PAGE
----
Cinder toffee is similar to the Crunchie bar we have in the UK, but also quite different in texture. It’s quite messy to make and you really have to be quick with it or it solidifies so quickly that you can’t get it out of the pan. Be prepared to work quickly.
There is a lot of science involved in cinder toffee, or honeycomb toffee as it is also sometimes known. Sugar can be the ultimate comfort food with zero calories that are good for us, but still we enjoy eating it while our teeth suffer with the potential for future cavities.
Making cinder toffee is a little like the experiments we did at school, or the ones we buy our kids to show the volcano erupting when bicarbonate of soda is added to the mix. This is made using high heat, so it’s not good for children to make it, but they can have lots of fun watching it being made.
I adapted this from a Nigella recipe that I found online, but added a little butter to make it slightly easier to work with.
Nigella calls it hokey pokey, but I guess we can all call it what we like. There are hundreds of variations of the same recipe for cinder toffee, honeycomb and fizz in the mouth candy.
We know it more as the type of sweet that is like a Cadbury Crunchie.
It’s easy to make, though you might find some trouble in cleaning your pan afterwards, but soaking in water and washing up liquid should help with that. Make sure you grease the cooking pan for your cinder toffee very very well, or it will stick like glue and you might need to cut it out.
Have your bicarb out and ready to be used. There’s no time for weighing once your hot sugary mess is ready to use.
Cinder Toffee / Honeycomb
- 200 g Caster Sugar
- 4 tablespoons Golden Syrup
- 2 tablespoons Bicarbonate of Soda
- 30 g Butter
- 200 g Chocolate Bar
- Weigh out your bicarb of soda and keep it separate. Make sure your tray is greased before you start to cook. Use a fairly large pan as when the mixture swells up, you could be surprised just how far it comes up the side of your pan.
- Put butter, caster sugar and syrup into a very thick bottomed pan and heat it gently until the sugar dissolves completely. Turn up the heat at this point and boil it without stirring for a quick boil so that the mix goes darker while it simmers and just for a few minutes. Don't let the mixture go too dark or it will begin to burn. Don't take your eyes off the pan, or let children come near it as it is boiling sugar and sugar hurts if it comes into contact with any living thing.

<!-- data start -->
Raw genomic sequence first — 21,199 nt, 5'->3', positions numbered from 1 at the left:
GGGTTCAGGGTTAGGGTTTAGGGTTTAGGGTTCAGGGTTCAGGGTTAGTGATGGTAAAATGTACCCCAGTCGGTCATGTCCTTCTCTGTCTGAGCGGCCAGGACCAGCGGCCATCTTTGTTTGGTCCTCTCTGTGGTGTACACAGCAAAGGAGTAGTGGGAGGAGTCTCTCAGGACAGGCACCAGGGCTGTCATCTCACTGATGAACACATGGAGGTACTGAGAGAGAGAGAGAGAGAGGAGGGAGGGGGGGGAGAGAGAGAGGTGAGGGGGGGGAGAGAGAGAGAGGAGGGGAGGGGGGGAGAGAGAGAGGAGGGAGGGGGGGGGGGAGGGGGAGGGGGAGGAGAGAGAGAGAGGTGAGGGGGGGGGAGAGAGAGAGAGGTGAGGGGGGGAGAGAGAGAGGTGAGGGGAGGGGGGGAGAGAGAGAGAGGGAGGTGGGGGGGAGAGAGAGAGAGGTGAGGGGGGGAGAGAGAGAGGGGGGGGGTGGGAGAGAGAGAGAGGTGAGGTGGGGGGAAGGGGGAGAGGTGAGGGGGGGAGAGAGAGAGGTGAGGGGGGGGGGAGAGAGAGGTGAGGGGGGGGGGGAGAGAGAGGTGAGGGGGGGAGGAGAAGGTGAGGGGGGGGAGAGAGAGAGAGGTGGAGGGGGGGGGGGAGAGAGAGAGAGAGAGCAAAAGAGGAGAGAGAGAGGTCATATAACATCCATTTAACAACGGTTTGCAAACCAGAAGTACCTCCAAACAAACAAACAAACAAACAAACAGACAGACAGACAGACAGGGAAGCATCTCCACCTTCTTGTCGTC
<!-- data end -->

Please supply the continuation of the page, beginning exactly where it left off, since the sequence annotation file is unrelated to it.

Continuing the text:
- Now for the science bit. Take it off the heat, put the bicarbonate of soda in and quickly but calmly stir the mixture. Don't be too vigorous or you might end up with a few sugar burns, and those hurt, believe me. The mix will swell up as the chemical reaction takes place. At this point, you'll be glad you didn't use a small pan. Keep children at a safe distance.
- Pour the mixture into your pre-greased tin and leave it to set for a few hours. Depending on the size of tin you use, your cinder toffee could be ready to eat in minutes. If the layer in your tin is thick, it will take a fair while to cool.
- Once it's cool, melt your chocolate in a microwave or double pan method (or just put a heat proof plate on the top of simmering water in a pan, and put the chocolate in the plate). Dip your cut up pieces of cinder toffee into the chocolate and leave to cool.
4 thoughts on “Cinder Toffee, Smothered in Chocolate”
[…] Cinder Toffee, Smothered in Chocolate | Scottish Mum […]
2 tbsp bicarb seems an awful lot, is that right? Thanks 🙂
It’s what I use. It’s to make the chemical reaction for it happen. It’s different from regular baking amounts. It’s a messy business though.
Thanks for this recipe – I’ve been looking all over for a decent cinder toffee recipe that reminds me of the proper Scottish cinder toffee I used to get at fairs back home!
I’ve just made this for a bonfire party and it looks fantastic. I used golden caster sugar to give it an even bigger caramel flavour 🙂